Two-phase mini-thermosyphon electronics cooling: Dynamic modeling, experimental validation and application to 2U servers

Gravity-driven cooling systems employing microchannel flow boiling can become a scalable and viable long term solution for the cooling of datacenter servers. In order to design this emerging type of cooling system, a new dynamic simulation tool using interconnected PDEs is described in the first part of the present paper followed by the validation of the modeling for both steady and dynamic regimes using a first-of-a-kind 15 cm-height thermosyphon test bench. A corrected error of 0.4 K was found for 7 different steady-state mean chip temperatures and heat load disturbances were predicted with the same 2-stage process presented here as the experimental results. The code was then used to predict the behavior of a mini-thermosyphon that would fit within the height of a 2U server. Multiple steady-state solutions were found with both stable and unstable operating states. A sensitivity study demonstrated that a 30% increase in the riser internal diameter led to 10-60% increase in the mass flow rate depending on the heat flux. Then, simulations with unbalanced heat loads showed that the flow gets self redistributed into the CPU with the highest heat load, e.g. 1.7 times larger flow rate for a heat flux 3 times larger. Finally, heat load and water coolant flow rate disturbances were also simulated and discussed. (C) 2016 Elsevier Ltd. All rights reserved.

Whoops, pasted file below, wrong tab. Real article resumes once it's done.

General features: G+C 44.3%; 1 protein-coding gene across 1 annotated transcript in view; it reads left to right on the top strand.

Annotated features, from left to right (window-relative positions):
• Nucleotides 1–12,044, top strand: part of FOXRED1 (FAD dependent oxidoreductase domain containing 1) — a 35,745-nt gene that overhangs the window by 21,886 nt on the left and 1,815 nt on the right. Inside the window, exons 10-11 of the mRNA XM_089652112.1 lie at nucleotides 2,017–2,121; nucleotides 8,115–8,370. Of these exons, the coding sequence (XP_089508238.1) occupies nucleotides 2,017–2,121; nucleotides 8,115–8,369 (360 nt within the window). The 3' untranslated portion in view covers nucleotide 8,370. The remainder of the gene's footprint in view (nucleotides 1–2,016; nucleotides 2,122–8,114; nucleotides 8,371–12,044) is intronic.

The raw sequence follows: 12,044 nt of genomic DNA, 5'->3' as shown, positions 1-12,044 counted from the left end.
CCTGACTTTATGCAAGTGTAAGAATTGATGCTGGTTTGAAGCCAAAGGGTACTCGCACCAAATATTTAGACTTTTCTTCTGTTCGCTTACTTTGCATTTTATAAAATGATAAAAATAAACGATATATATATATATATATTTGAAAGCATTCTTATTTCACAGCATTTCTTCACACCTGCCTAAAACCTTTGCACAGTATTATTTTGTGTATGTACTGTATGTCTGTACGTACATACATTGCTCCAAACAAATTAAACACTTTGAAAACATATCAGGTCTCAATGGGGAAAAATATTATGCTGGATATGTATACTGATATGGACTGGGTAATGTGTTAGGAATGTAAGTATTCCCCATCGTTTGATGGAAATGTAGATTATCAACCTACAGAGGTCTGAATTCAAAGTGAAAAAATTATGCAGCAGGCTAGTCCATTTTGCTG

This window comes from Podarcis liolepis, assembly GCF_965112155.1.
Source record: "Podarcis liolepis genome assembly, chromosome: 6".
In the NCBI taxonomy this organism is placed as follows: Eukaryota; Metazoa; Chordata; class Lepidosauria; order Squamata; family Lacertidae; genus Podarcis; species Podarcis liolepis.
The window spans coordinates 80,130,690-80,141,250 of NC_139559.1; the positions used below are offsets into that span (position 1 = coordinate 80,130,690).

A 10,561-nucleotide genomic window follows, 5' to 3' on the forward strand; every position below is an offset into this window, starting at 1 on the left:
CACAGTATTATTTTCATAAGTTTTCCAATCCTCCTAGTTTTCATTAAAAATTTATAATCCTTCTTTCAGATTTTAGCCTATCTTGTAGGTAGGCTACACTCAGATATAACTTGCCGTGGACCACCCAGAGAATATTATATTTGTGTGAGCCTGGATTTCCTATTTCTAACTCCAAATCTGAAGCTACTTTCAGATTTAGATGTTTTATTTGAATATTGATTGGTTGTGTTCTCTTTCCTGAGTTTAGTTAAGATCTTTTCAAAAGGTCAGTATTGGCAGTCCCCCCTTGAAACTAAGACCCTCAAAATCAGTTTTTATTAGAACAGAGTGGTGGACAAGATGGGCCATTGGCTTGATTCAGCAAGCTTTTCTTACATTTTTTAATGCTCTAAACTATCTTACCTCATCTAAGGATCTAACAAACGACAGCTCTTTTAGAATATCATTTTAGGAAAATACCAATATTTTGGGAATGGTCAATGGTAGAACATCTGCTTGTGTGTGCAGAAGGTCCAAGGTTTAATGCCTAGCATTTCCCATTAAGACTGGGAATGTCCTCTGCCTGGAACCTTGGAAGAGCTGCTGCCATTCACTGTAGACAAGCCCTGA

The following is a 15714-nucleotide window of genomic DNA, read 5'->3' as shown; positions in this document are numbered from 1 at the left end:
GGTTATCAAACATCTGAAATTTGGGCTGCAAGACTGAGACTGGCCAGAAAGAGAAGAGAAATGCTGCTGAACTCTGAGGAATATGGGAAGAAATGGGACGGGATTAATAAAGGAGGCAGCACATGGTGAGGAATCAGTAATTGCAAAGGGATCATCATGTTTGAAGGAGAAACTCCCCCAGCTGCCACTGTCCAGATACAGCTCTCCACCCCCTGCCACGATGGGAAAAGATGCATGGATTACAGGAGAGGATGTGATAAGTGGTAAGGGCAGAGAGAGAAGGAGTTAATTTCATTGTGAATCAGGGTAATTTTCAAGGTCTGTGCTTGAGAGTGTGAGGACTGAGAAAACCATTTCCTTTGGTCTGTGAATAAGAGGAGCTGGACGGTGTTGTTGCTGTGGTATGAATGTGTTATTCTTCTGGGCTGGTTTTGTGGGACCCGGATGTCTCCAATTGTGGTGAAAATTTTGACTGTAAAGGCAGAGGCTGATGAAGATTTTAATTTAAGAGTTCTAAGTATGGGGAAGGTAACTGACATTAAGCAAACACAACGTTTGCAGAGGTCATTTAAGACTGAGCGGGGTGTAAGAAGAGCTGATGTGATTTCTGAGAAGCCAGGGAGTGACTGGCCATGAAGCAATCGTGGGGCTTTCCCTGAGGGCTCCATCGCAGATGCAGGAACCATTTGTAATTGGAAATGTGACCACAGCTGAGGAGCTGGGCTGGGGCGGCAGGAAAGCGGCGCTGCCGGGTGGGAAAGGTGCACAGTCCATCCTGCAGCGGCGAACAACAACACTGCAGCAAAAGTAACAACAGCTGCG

Published in:
Applied Thermal Engineering, 110, 481-494
Oxford, Pergamon-Elsevier Science Ltd

 Record created 2017-01-24, last modified 2018-09-13

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